I keep forgetting how bliss ignorance was. A half-hour ago, I played Hit Em Up by Tupac Shakur and was transported back to my childhood kitchen in Brooklyn, NY. The music video just premiered, and I was excited to enjoy the drama. I was ten years old and settling into my childhood apartment after coming home from school. Flava Videos was on the television.
The tube was fitting for 1996; rectangular, sharp edges that jabbed my ribs when I reached behind to adjust the antenna, and a big ol butt in the back that my mother would touch when she got home from work to see if I was watching without permission. The TV had 12 presets, but if you opened the panel, there were 12 adjacent knobs that, when tuned just right, offered a whole world of additional local channels.
Channel 6 somehow became an occasionally grainy channel 54 with access to BCAT: Brooklyn Cable Access Television. Local entrepreneurs from Brooklyn were carving a path to bring entertainment, worship, and telemarketing to Brooklyn. I only cared about Hip-Hop. I was an impressionable young kid engulfed in a drama that I knew nothing about.
The East Coast-West Coast beef was at its peak. We didn’t have cable, but Bobby Simmons came on public access television every Monday through Friday and showed me the latest music videos.
I remember the excitement, the disrespect, the “oooh” as I raised a fist to my mouth, and the wide eyes as I watched Biggie and Lil Kim get mocked. I was living vicariously through these artists.
Can't Touch This
Hip-hop embodies and demands a braggadocio demeanor that makes you untouchable. Being untouchable is an identity young Black children crave. They also need it to exist. If you can't touch me, I've earned your respect and admiration. But once I add fly kicks, drip, and swag, it's homage based on being cool—Hip-Hop and being cool drive social culture.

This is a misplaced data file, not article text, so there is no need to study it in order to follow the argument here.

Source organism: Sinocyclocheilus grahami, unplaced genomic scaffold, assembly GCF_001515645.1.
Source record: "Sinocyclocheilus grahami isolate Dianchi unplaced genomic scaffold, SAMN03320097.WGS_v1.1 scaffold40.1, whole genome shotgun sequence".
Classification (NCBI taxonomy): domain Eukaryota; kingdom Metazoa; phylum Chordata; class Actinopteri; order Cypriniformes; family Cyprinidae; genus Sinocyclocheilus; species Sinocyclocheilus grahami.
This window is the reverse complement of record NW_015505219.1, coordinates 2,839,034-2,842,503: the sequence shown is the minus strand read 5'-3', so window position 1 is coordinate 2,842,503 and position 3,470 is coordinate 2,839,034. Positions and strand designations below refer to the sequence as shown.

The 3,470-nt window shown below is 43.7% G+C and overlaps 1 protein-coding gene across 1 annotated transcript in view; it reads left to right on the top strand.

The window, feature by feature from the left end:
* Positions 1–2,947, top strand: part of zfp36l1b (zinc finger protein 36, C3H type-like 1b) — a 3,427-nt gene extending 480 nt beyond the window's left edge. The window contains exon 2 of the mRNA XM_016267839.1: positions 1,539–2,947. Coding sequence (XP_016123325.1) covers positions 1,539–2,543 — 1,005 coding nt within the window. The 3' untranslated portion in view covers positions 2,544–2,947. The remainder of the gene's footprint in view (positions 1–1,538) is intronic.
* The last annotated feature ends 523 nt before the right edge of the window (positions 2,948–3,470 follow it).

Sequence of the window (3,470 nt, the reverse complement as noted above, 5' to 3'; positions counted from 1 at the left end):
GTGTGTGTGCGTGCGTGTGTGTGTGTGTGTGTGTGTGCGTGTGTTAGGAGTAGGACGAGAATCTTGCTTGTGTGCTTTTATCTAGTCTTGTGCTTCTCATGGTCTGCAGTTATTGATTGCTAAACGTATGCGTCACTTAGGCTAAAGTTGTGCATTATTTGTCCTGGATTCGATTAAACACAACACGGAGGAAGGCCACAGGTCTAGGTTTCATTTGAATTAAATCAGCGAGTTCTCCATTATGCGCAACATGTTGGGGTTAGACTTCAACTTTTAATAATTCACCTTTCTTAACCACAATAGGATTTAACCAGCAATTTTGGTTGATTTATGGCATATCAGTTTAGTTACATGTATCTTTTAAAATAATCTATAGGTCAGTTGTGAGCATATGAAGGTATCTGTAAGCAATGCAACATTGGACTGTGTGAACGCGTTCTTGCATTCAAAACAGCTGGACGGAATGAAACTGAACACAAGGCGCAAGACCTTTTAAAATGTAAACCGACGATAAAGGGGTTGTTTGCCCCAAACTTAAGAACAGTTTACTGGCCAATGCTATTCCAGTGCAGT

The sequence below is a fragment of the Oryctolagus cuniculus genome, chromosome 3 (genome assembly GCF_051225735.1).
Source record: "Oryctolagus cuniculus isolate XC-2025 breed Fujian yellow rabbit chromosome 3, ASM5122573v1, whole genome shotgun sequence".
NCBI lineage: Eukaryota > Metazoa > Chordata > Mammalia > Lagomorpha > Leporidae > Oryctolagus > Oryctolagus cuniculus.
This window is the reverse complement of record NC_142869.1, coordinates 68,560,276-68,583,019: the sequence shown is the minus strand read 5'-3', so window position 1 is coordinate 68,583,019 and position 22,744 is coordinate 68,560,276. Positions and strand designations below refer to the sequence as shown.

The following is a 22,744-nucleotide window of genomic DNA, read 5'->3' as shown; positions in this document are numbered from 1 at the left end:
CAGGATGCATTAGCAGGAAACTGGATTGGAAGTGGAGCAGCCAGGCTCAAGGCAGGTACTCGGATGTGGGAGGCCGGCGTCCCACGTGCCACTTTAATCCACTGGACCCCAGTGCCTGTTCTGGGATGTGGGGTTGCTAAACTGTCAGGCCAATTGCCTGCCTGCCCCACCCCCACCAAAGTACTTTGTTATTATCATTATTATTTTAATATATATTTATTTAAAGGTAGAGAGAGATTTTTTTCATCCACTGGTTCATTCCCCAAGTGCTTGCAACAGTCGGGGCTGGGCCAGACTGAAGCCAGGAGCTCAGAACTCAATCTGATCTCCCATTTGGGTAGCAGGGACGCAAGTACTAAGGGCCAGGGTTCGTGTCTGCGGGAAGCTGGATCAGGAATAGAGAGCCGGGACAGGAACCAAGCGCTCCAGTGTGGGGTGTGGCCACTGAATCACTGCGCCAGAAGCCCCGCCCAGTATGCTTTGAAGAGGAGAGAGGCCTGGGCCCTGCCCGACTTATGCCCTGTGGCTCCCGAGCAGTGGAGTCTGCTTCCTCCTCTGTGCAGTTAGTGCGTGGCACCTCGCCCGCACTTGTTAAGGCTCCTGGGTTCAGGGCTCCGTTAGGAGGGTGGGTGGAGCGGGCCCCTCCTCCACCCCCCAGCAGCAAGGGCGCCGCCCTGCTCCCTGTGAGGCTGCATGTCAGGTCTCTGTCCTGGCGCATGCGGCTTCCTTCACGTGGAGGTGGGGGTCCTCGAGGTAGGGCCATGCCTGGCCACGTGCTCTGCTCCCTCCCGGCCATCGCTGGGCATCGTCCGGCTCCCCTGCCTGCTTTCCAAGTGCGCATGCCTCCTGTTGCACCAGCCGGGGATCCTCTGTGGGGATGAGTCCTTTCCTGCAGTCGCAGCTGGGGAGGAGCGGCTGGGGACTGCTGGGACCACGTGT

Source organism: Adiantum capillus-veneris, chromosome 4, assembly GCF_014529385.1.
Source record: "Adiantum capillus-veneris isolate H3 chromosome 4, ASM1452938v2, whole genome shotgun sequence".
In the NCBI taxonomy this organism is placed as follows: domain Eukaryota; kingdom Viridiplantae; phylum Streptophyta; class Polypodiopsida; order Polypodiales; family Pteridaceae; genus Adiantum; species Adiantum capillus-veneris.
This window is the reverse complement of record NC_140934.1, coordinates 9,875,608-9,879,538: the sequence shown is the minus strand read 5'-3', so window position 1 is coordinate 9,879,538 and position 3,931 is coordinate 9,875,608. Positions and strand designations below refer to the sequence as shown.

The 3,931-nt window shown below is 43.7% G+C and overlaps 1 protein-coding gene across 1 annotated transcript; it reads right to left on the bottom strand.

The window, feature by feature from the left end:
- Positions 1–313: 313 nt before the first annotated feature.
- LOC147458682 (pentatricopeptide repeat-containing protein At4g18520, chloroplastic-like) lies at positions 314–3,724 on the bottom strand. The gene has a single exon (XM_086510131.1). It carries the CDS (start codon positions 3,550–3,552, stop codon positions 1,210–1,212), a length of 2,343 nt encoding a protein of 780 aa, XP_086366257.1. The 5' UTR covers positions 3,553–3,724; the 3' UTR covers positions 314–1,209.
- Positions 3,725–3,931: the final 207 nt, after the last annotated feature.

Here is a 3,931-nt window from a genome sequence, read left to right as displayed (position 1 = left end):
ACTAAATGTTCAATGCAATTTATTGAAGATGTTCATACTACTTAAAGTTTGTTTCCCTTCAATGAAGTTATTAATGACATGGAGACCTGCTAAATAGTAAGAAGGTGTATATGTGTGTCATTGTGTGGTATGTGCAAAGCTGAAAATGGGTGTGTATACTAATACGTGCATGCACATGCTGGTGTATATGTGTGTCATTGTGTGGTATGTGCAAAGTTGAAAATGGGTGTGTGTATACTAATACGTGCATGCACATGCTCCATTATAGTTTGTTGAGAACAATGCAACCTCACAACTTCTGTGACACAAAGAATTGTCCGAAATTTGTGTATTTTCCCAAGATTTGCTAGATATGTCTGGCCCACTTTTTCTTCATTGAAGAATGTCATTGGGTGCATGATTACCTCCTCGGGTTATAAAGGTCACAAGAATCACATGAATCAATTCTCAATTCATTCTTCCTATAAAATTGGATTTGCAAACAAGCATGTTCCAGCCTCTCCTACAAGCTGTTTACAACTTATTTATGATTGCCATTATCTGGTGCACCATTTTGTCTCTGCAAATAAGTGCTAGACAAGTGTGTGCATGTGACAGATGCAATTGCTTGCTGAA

The Black Experience's narrative is that Blackness is very touchable, wherever and whenever, by whoever. To counter that, Black kids live in these arrogant and braggadocio personas for safety and a sense of freedom.
Bobby Simmons, the host of Flava Videos, kept me up to date on HIp-Hop and I fed on falsified energy. It was reality tv. It wasn’t me stuck in the kitchen while my mother watched soap operas, and it wasn’t Steve Urkel annoying poor Carl Winslow and the both of them resolving their issue in a half-hour. The tension was real. I had to rep the east coast because if Pac was dissing Biggie, he was dissing the entire East Coast. That’s what I was conditioned to believe.
Sometimes the tension is fake, and sometimes it’s real. Both Biggie and Pac were murdered, so the drama spilled over into reality. Being young didn’t allow me to understand what was happening, so I assumed it was just part of Hip-Hop and the Black experience—Black people of notoriety having their fates sealed by gun violence.
Is There More?
There was more outside of the violence and glamour, though. Hip-hop offered love, passion, and friendship. Mary J. Blige and Method Man brought a fusion of styles together. Biggie and Faith taught me to forgive when it comes to love. With the help of Blackstreet, Foxy Brown created a desire for a confident and lyrically deadly woman.
I was young and just going along with social culture and what allowed me to be part of the inner circle of conversations. Although I craved adult experiences and vicariously experienced them through television, I had to accept the limitations of being young and the dangers and possibilities that came along. Being a teen offered disconnection from life responsibilities. There was still an air of mysticism and curiosity that provided hope and excitement about life in my twenties and thirties.